same ease that one may have in translating an essay on popular science on such topics as steam engine or telegraph, the kind of stuff that was translated and published in Vidyasamgraham and other missionary journals. Menon refers in the introduction to his novel to the response of a learned friend who asserts that fiction is a luxury that the Malayalam language would do well to disregard. ‘Books on science are the need of the hour. Malayalam has no place for books on other subjects at the moment,’ he is on record as telling Menon’.16 The statement corresponds with the general tone of colonial modernity, which, in the Indian context, put a premium on the language of reason at the expense of the language of imagination. Most Malayalam narratives published prior to Indulekha were merely attempts at translating the ethics of colonial reason into the culture of the colonised. Indulekha was different. Though full of internal contradictions, one might consider this novel to embody Indian modernity’s pioneering attempt to recapture aesthetics and the culture of imagination, long overshadowed by colonial modernity’s ethics of reason.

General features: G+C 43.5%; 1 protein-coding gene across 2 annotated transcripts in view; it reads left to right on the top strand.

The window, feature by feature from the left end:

To pursue the trajectory of the ethics of colonial reason further forward, one might elaborate the unfolding scenario as a discursive formation, as an organisation of discourse that constitutes modes of knowledge within the structures of inclusion and exclusion. Bernard S. Cohn argues such a formation to have emerged at the time in parts of India, which according to him acted as ‘the language of command’ and did the work of ‘converting Indian forms of knowledge into European objects.’17 Discourse in this formulation is to be understood as a specific and somewhat inescapable way of speaking about the world of social experience, which in India in the age of colonial modernity is linked to the western enlightenment project ‘devoted to the cultivation and spread of modern sciences and arts among Indians, if possible in the Indian languages.’18 The primary object of starting educational institutions in the nineteenth century under the aegis of colonial administration, whether through the missionaries or through the reformists in India, was, as Partha Chatterjee observes, the ‘nationalisation of modern knowledges’ that would serve the interests of colonial modernity.19 In fact the motive behind the institution of the CMS College, the birthplace of Vidyasamgraham, could not have been much different from the reason given for the founding of the Hindu College at Calcutta in the same period, and this involved, in